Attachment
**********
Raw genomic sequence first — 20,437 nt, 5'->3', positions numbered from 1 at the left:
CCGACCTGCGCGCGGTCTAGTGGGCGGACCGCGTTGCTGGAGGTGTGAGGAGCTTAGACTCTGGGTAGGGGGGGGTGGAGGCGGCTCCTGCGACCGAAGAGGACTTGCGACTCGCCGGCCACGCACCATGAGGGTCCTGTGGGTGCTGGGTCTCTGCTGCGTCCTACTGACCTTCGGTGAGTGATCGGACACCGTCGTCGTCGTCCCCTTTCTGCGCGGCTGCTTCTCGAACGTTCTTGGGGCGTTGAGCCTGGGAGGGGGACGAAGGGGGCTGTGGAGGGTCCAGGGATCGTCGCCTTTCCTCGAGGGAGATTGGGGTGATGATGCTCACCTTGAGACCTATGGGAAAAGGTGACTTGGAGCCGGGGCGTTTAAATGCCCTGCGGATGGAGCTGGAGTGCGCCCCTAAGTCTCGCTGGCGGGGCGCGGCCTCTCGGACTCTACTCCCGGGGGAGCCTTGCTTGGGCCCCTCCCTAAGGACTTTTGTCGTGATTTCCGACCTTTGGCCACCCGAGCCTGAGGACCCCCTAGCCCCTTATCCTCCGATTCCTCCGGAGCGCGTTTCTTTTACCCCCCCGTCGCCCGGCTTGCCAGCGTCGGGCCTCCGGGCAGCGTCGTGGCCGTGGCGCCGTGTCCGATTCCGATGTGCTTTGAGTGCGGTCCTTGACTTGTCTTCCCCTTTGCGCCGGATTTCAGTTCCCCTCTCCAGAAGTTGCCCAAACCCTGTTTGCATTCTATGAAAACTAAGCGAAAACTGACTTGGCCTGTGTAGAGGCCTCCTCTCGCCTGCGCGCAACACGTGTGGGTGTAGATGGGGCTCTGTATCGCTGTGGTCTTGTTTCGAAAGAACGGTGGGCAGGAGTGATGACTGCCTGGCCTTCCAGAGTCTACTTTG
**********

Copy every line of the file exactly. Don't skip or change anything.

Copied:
Raw genomic sequence first — 20,437 nt, 5'->3', positions numbered from 1 at the left:
CCGACCTGCGCGCGGTCTAGTGGGCGGACCGCGTTGCTGGAGGTGTGAGGAGCTTAGACTCTGGGTAGGGGGGGGTGGAGGCGGCTCCTGCGACCGAAGAGGACTTGCGACTCGCCGGCCACGCACCATGAGGGTCCTGTGGGTGCTGGGTCTCTGCTGCGTCCTACTGACCTTCGGTGAGTGATCGGACACCGTCGTCGTCGTCCCCTTTCTGCGCGGCTGCTTCTCGAACGTTCTTGGGGCGTTGAGCCTGGGAGGGGGACGAAGGGGGCTGTGGAGGGTCCAGGGATCGTCGCCTTTCCTCGAGGGAGATTGGGGTGATGATGCTCACCTTGAGACCTATGGGAAAAGGTGACTTGGAGCCGGGGCGTTTAAATGCCCTGCGGATGGAGCTGGAGTGCGCCCCTAAGTCTCGCTGGCGGGGCGCGGCCTCTCGGACTCTACTCCCGGGGGAGCCTTGCTTGGGCCCCTCCCTAAGGACTTTTGTCGTGATTTCCGACCTTTGGCCACCCGAGCCTGAGGACCCCCTAGCCCCTTATCCTCCGATTCCTCCGGAGCGCGTTTCTTTTACCCCCCCGTCGCCCGGCTTGCCAGCGTCGGGCCTCCGGGCAGCGTCGTGGCCGTGGCGCCGTGTCCGATTCCGATGTGCTTTGAGTGCGGTCCTTGACTTGTCTTCCCCTTTGCGCCGGATTTCAGTTCCCCTCTCCAGAAGTTGCCCAAACCCTGTTTGCATTCTATGAAAACTAAGCGAAAACTGACTTGGCCTGTGTAGAGGCCTCCTCTCGCCTGCGCGCAACACGTGTGGGTGTAGATGGGGCTCTGTATCGCTGTGGTCTTGTTTCGAAAGAACGGTGGGCAGGAGTGATGACTGCCTGGCCTTCCAGAGTCTACTTTG